Southeast Missouri State University students with the Department of Agriculture are currently conducting herbicide trials and research as part of plant science research at the David M. Barton Agricultural Research Center.
The trials and research are part of weed science, soil fertility and plant nutrition courses, said Dr. Michael Aide, professor of agriculture at Southeast. The students are learning how to address weeds present in pastures and develop a management plan. Additionally, students will develop a soil fertility plan specific to the culture of tall fescue, a common grass species.
The research will conclude in mid-December and results will be used to improve agricultural productivity and farm profitability, Aide said. Using appropriate pesticides, fertility assessments, nutrient applications and soil conditioners all contribute to crop production.
The project began with students upgrading a weed management sprayer with new nozzles, a power unit and calibration, a key component of conducting the herbicide trials. Using the updated sprayer, the students recently launched their first herbicides trials in pastures at the Barton Center.
“The students scouted the fields to identify the weeds that are present and then identified the appropriate herbicides to be sprayed,” Aide said. “The students also identified non-chemical methods for weed management.”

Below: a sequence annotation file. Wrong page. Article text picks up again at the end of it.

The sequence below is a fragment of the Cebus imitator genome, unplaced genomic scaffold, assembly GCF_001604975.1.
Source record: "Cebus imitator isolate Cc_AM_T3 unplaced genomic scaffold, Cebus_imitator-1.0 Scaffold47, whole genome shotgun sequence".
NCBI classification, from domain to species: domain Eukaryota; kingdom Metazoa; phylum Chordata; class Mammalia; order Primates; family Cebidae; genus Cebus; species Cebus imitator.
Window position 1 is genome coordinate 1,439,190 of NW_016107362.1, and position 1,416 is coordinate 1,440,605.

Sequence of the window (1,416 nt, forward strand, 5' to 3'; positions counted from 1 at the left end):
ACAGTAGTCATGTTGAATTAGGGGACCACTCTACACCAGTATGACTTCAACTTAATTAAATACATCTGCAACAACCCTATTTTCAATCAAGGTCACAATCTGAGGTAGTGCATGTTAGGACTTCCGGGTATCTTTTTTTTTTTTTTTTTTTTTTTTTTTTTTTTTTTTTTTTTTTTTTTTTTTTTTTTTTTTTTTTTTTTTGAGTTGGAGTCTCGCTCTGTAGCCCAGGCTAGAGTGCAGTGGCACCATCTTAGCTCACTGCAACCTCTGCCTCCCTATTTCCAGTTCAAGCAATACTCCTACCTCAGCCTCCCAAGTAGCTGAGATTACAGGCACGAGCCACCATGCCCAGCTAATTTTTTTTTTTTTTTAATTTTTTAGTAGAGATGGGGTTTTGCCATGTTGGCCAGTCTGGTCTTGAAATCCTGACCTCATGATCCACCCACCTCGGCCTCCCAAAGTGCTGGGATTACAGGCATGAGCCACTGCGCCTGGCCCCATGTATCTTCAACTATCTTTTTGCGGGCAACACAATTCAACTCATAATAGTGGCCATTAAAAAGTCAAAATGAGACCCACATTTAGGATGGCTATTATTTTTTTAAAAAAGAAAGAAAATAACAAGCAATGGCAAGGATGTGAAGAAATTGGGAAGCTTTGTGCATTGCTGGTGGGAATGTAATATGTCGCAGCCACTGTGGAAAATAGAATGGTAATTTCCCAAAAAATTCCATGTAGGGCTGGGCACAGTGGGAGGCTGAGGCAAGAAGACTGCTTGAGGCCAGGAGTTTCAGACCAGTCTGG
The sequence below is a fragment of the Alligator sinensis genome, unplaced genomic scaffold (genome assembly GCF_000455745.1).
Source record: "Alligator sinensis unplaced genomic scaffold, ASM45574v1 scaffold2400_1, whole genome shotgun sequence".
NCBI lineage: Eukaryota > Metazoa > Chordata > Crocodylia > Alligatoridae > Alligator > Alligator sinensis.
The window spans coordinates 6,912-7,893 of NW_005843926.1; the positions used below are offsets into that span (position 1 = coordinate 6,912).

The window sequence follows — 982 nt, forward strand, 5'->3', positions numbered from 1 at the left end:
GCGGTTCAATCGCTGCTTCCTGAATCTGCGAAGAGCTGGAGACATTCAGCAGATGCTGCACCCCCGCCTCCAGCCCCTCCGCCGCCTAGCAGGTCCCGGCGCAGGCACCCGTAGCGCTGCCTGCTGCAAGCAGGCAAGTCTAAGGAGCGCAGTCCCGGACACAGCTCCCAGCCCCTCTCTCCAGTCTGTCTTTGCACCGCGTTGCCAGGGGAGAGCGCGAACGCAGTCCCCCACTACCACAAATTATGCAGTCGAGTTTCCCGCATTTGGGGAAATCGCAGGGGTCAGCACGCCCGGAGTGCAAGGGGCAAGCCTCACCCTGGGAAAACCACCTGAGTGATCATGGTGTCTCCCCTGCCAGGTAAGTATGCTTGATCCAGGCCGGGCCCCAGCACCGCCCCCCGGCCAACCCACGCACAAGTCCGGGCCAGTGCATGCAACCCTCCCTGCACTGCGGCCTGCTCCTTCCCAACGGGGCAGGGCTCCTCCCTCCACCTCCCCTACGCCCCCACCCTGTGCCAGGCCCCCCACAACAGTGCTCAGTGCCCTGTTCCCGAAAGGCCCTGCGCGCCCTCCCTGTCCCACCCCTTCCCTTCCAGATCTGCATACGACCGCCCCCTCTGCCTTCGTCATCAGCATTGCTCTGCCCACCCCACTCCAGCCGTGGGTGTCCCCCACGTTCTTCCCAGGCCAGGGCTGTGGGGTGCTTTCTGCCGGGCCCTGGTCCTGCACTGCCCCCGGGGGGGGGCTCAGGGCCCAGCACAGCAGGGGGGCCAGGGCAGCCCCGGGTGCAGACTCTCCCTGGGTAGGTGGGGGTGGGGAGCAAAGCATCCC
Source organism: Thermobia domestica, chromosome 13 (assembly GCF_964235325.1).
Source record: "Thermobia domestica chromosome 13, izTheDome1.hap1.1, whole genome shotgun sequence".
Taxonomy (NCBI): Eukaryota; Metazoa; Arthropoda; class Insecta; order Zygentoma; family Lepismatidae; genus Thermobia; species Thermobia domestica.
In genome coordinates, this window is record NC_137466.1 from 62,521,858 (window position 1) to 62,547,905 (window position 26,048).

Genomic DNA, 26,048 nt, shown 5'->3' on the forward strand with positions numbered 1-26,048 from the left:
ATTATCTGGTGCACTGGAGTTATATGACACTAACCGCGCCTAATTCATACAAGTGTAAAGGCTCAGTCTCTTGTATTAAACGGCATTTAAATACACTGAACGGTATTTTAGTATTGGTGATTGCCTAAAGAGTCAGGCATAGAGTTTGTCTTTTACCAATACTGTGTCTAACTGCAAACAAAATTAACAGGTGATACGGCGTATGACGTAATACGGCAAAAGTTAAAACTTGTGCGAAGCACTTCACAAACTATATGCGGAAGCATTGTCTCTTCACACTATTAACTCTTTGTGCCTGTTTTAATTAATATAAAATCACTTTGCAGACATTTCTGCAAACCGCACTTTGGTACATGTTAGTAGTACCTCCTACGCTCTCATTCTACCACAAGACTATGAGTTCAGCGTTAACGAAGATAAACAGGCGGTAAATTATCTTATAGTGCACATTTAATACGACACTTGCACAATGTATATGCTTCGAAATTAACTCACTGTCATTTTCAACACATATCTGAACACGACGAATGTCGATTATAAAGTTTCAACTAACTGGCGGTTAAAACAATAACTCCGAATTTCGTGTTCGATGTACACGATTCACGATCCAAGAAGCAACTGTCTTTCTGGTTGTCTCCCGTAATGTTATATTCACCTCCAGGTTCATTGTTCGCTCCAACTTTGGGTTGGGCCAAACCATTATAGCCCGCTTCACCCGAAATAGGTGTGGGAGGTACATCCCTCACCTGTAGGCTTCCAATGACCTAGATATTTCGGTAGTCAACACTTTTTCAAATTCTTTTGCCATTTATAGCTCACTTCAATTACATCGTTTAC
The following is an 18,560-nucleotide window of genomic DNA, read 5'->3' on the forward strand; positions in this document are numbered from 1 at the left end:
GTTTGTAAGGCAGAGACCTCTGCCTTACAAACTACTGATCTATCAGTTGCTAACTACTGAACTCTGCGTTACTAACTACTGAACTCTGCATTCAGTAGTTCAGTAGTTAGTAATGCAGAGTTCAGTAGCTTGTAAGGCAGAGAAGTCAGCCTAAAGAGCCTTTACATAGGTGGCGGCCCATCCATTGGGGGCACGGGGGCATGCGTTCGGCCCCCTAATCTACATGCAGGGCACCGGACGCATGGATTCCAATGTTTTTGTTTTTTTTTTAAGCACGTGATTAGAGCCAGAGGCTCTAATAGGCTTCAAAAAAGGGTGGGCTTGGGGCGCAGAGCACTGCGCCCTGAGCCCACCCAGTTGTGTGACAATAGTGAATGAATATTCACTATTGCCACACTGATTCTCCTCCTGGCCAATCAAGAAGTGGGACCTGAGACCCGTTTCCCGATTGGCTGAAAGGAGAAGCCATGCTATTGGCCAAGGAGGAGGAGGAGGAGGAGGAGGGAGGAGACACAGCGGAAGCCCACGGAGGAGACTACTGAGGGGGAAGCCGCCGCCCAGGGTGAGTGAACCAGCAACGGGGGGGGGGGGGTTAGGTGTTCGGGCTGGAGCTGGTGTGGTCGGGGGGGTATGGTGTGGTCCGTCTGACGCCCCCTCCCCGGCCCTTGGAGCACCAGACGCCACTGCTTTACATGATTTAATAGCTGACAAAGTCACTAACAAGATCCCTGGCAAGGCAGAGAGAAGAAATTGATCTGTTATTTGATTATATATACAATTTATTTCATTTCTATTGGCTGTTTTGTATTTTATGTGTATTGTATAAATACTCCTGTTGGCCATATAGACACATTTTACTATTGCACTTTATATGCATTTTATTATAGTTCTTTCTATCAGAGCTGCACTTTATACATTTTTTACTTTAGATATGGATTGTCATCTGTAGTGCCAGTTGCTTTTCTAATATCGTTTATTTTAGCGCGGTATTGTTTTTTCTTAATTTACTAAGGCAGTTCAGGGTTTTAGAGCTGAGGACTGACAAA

Drew McLane, a senior agribusiness major, plant and soil science option, from Ware, Illinois, plans to take the knowledge she gains from this project back to her own family farm. As part of the trials, she’s learned how to calculate and apply the right amount of glyphosate herbicide for weed control on the Barton Center’s pastures.
“The herbicide trials are important to me because I do most of the sprayer applications at my farm, and seeing what works and what doesn’t is very important,” said McLane, who has enjoyed the opportunity to apply what she’s learned in the classroom into the field. “I retain much more information by doing hands-on work such as the herbicide trials. I learn more in five minutes of hands-on work than I do from an hour in a classroom.”
Brendan Tremain, a senior agribusiness major, plant and soil science option, from Bridgeton, Missouri, was responsible for calibrating the sprayer. He participated in scouting the fields and applying the herbicide.
“These trials are important because they are broadening my skills and have advanced my knowledge in the field of agriculture,” Tremain said. “I enjoy helping my classmates and teachers in conquering these noxious weeds before they become a prominent issue in our pasture fields.”
Chase Copeland, a senior agribusiness major, agriculture industry option, from Gerald, Missouri, helped to mix chemicals and apply the herbicide in the fields.
“While classroom teaching teaches me what I need to know for my future career, the hands-on work teaches me how to use the information in a practical setting,” Copeland said. “If we are to use pesticides to solve an issue, such as weeds in a field, we must learn how to properly identify and solve problems.”
“Real-world projects like this that simulate agronomic performance is critical to students moving beyond content mastery in the classroom,” he said. “Experience now prepares students to successfully apply their knowledge in careers after graduation.”